Ian Wolfe Poster


Jump to: Overview (3) | Mini Bio (1) | Spouse (1) | Trivia (7) | Personal Quotes (2)

Overview (3)

Date of Birth 4 November 1896Canton, Illinois, USA
Date of Death 23 January 1992Los Angeles, California, USA  (natural causes)
Height 5' 9" (1.75 m)

Mini Bio (1)

Respected character actor whose on-screen work included everything from Shakespeare to Dick Tracy (1990) (his last film). After a long apprenticeship in the theatre, the 38-year-old Wolfe finally debuted in films in The Barretts of Wimpole Street (1934), recreating his Broadway role. He then toiled away steadily in Hollywood for the next several decades, working as a supporting player in literally hundreds of film and TV productions well into his 90s. Though capable of a wide range of parts, Wolfe's gentle, patrician manner found him most often cast as a butler, a minister or a kindly doctor. He finally gained his greatest fame at the age of 85, effortlessly stealing scenes as Mama Carlson's doddering yet feisty butler "Hirsch" in several episodes of the MTM sitcom WKRP in Cincinnati (1978).

- IMDb Mini Biography By: Rudyard Kennedy

Spouse (1)

Elizabeth Schroder (1924 - 23 January 1992) (his death) (2 children)

Trivia (7)

Poetry book: "Forty-Four Scribbles & A Prayer: Lyrics & Ballads".
Served as a volunteer Medical Sergeant during World War I.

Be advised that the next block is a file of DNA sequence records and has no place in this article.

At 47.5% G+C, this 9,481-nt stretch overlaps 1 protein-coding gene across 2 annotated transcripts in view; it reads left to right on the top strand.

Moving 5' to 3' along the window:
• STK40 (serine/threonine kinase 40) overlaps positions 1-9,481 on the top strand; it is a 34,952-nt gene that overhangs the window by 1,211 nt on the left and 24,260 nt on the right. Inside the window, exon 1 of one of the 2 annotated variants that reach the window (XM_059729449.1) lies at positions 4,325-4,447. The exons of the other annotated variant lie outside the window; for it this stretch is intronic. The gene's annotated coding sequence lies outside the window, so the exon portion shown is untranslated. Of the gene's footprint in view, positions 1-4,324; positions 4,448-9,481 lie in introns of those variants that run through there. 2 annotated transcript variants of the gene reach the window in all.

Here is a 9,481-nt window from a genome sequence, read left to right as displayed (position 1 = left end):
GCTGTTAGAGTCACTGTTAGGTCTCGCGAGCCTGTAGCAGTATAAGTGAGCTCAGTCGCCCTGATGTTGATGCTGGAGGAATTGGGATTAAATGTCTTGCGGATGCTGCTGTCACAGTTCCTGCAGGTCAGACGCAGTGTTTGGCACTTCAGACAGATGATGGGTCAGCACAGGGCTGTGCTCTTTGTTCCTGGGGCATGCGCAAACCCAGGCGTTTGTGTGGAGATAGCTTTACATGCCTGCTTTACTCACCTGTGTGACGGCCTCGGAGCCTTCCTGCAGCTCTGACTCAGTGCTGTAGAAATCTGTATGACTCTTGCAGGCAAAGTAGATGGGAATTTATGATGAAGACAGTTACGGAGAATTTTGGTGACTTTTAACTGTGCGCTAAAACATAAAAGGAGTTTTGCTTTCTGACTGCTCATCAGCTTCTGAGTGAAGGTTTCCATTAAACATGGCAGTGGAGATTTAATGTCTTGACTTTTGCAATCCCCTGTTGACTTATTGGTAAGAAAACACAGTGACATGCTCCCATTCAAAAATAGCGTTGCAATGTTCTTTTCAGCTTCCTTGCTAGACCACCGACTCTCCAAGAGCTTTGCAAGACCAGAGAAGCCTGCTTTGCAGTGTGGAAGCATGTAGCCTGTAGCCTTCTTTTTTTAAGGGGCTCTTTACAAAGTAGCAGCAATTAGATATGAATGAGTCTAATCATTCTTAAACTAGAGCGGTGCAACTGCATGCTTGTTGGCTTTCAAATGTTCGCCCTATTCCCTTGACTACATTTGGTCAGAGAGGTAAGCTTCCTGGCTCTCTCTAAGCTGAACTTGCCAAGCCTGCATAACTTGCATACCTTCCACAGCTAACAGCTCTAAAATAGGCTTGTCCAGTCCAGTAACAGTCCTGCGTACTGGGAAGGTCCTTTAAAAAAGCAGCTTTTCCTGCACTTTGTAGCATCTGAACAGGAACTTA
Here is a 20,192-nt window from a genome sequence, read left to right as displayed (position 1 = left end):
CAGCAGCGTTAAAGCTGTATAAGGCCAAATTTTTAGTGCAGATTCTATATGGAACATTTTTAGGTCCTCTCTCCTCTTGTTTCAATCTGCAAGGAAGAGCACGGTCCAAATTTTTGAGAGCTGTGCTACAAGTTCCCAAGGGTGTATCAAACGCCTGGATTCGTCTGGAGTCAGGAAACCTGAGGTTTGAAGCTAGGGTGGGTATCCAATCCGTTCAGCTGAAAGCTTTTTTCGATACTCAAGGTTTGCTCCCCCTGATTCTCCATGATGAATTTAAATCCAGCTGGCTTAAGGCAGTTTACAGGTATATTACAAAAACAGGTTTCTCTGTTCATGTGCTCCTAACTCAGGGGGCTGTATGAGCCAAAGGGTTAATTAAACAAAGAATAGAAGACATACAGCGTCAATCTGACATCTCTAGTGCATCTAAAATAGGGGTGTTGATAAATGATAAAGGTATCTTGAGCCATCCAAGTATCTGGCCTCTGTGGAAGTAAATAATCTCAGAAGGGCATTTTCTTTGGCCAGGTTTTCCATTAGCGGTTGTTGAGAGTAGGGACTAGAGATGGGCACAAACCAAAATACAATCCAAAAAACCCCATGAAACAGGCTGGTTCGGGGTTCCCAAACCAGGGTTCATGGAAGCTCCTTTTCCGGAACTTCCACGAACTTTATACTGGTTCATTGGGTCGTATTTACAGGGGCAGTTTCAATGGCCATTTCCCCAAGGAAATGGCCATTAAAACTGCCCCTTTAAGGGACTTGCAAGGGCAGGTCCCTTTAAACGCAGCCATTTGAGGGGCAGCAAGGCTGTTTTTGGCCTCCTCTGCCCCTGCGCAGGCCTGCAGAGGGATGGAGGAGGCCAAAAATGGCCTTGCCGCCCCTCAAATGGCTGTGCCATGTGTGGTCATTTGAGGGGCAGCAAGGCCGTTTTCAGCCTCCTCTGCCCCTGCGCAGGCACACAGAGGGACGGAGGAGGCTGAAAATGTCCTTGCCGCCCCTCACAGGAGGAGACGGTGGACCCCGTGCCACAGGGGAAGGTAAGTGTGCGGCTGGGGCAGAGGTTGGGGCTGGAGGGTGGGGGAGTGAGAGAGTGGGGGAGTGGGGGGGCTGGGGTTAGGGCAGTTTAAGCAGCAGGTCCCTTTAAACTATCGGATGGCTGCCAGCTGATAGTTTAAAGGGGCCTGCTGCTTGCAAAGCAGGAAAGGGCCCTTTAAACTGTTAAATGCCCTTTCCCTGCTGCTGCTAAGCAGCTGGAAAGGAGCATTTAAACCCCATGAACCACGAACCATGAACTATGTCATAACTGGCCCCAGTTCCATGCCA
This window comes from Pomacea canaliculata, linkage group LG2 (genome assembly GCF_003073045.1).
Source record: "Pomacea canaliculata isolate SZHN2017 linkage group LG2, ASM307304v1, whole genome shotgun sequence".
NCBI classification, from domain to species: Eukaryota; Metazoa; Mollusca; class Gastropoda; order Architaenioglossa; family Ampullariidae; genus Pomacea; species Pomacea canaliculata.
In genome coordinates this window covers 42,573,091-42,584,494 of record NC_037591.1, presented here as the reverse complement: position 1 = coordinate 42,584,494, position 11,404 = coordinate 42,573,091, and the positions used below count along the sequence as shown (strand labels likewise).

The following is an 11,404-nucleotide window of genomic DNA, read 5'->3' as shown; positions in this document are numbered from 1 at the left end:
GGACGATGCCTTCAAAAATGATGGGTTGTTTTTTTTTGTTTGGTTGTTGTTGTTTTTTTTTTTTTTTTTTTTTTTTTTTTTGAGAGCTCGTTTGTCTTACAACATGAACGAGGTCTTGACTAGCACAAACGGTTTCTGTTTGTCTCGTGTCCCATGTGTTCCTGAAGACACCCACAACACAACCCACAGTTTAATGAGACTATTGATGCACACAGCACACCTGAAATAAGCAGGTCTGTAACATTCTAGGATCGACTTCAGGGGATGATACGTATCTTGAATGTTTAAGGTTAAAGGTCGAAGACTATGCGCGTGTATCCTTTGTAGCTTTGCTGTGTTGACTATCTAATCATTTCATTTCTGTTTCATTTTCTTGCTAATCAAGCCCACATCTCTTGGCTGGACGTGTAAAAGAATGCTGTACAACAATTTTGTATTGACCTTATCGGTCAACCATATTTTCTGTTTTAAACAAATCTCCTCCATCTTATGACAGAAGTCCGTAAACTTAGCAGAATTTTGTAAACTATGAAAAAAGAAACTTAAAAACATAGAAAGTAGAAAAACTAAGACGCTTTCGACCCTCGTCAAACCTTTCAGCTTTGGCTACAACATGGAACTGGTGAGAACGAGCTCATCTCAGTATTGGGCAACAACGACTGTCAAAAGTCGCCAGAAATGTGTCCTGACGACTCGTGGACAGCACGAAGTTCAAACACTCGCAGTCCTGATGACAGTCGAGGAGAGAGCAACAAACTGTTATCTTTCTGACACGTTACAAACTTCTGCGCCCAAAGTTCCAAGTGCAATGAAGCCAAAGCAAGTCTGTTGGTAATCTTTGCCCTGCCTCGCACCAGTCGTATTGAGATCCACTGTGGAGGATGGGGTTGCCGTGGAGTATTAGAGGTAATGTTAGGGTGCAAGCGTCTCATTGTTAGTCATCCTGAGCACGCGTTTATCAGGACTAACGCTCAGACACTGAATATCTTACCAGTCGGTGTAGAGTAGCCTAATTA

Poetry book: "Sixty Ballads & Lyrics in Search of Music".
His daughters names are Moya and Deirdre.
Self-published a book titled, Lyrics & Ballads, in 1988.
He was a volunteer medical specialist in World War I.
He appeared in three Best Picture Academy Award winners: Mutiny on the Bounty (1935), You Can't Take It With You (1938) and Mrs. Miniver (1942).

Personal Quotes (2)

"Mostly, they know the face, but they don't know the name. Some people are funny. Some are nice. They don't try to take up your time. They say, 'I see you a lot and I sure enjoy you' and they're gone. It's my voice, too, that people recognize. I had no idea that my voice is distinctive in any way. But people will say, 'I knew you by your voice' ." (on being recognized in public)
My face in repose is either very sad or menacing.

See also

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